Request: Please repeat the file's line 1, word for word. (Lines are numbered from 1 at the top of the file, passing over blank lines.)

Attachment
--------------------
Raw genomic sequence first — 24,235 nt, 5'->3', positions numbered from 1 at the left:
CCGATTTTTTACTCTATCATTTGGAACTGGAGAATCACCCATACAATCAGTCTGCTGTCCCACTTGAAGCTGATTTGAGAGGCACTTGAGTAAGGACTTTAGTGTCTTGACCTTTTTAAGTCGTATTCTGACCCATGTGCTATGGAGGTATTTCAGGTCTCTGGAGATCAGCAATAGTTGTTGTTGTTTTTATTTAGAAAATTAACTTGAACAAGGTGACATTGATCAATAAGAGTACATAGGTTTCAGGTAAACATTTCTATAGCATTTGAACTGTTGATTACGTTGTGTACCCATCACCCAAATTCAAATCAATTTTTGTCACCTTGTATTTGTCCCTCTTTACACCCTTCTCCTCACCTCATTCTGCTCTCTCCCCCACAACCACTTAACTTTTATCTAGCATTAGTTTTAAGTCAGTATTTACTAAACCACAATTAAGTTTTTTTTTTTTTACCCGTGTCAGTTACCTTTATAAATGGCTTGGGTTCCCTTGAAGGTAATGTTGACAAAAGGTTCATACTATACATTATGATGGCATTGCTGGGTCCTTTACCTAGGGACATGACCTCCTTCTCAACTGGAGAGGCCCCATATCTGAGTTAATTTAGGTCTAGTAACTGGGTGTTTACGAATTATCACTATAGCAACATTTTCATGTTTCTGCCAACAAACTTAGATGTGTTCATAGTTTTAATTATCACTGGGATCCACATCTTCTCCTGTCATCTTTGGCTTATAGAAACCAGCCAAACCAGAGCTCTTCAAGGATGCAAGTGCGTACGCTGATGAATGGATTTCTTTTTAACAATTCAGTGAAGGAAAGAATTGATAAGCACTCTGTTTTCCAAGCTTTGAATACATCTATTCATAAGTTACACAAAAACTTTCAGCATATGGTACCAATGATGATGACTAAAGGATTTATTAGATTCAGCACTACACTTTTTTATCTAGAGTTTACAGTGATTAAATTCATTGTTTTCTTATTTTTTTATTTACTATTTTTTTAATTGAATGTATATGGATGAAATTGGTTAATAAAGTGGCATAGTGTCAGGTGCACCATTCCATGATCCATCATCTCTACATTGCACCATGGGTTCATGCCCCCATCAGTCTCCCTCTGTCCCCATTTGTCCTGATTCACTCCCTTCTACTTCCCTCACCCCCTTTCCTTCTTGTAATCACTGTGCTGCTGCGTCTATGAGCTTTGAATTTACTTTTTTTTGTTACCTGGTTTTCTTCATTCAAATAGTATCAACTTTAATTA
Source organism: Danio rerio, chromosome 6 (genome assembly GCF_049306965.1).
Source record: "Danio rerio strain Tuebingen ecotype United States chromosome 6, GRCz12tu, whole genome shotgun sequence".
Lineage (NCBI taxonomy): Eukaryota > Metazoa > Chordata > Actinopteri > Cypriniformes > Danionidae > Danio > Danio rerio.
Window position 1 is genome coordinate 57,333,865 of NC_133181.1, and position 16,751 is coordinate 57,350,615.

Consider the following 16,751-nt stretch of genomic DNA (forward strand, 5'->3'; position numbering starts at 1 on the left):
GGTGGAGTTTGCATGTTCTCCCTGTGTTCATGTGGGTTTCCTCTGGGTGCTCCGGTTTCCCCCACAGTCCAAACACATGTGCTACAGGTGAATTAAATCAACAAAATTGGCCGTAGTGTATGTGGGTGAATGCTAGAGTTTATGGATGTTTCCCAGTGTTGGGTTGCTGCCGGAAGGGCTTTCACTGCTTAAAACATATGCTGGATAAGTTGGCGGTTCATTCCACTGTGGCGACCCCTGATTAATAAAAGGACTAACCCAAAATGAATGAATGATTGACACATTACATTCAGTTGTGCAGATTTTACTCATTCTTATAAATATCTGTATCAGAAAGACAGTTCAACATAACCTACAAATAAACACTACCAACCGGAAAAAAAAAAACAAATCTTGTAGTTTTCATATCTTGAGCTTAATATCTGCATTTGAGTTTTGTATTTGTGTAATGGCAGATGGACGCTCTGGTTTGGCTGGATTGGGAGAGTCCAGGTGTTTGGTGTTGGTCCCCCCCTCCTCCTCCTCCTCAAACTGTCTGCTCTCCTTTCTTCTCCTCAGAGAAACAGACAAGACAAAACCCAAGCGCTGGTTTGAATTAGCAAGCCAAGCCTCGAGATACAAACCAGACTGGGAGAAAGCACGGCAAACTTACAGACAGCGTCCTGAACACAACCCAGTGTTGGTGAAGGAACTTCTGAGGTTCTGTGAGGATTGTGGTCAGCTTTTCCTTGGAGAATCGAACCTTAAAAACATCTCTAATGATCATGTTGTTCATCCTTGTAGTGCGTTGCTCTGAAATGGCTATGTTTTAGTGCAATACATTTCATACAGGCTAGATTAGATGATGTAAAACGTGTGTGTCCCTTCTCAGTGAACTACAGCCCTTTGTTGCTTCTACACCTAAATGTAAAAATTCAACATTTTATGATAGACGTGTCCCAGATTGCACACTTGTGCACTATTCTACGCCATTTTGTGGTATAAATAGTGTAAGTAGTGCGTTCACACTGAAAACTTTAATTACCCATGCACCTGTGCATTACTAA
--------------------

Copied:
Raw genomic sequence first — 24,235 nt, 5'->3', positions numbered from 1 at the left: